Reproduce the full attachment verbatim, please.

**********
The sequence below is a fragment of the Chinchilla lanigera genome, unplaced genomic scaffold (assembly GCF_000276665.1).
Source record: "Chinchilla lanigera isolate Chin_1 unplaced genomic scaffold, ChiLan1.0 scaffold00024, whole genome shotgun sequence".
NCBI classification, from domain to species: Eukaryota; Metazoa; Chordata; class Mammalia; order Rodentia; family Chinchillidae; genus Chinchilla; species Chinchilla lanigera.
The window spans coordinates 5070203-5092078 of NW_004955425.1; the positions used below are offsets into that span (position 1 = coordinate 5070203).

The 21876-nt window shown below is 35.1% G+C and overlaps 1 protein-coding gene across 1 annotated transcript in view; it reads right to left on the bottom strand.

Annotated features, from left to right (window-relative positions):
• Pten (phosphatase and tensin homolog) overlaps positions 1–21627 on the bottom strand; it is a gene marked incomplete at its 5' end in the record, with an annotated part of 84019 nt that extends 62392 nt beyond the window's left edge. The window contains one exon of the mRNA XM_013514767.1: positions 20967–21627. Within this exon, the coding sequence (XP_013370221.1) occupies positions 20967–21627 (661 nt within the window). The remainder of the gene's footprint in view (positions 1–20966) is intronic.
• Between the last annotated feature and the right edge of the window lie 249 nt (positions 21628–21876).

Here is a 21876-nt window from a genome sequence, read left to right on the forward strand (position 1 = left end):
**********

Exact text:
The sequence below is a fragment of the Chinchilla lanigera genome, unplaced genomic scaffold (assembly GCF_000276665.1).
Source record: "Chinchilla lanigera isolate Chin_1 unplaced genomic scaffold, ChiLan1.0 scaffold00024, whole genome shotgun sequence".
NCBI classification, from domain to species: Eukaryota; Metazoa; Chordata; class Mammalia; order Rodentia; family Chinchillidae; genus Chinchilla; species Chinchilla lanigera.
The window spans coordinates 5070203-5092078 of NW_004955425.1; the positions used below are offsets into that span (position 1 = coordinate 5070203).

The 21876-nt window shown below is 35.1% G+C and overlaps 1 protein-coding gene across 1 annotated transcript in view; it reads right to left on the bottom strand.

Annotated features, from left to right (window-relative positions):
• Pten (phosphatase and tensin homolog) overlaps positions 1–21627 on the bottom strand; it is a gene marked incomplete at its 5' end in the record, with an annotated part of 84019 nt that extends 62392 nt beyond the window's left edge. The window contains one exon of the mRNA XM_013514767.1: positions 20967–21627. Within this exon, the coding sequence (XP_013370221.1) occupies positions 20967–21627 (661 nt within the window). The remainder of the gene's footprint in view (positions 1–20966) is intronic.
• Between the last annotated feature and the right edge of the window lie 249 nt (positions 21628–21876).

Here is a 21876-nt window from a genome sequence, read left to right on the forward strand (position 1 = left end):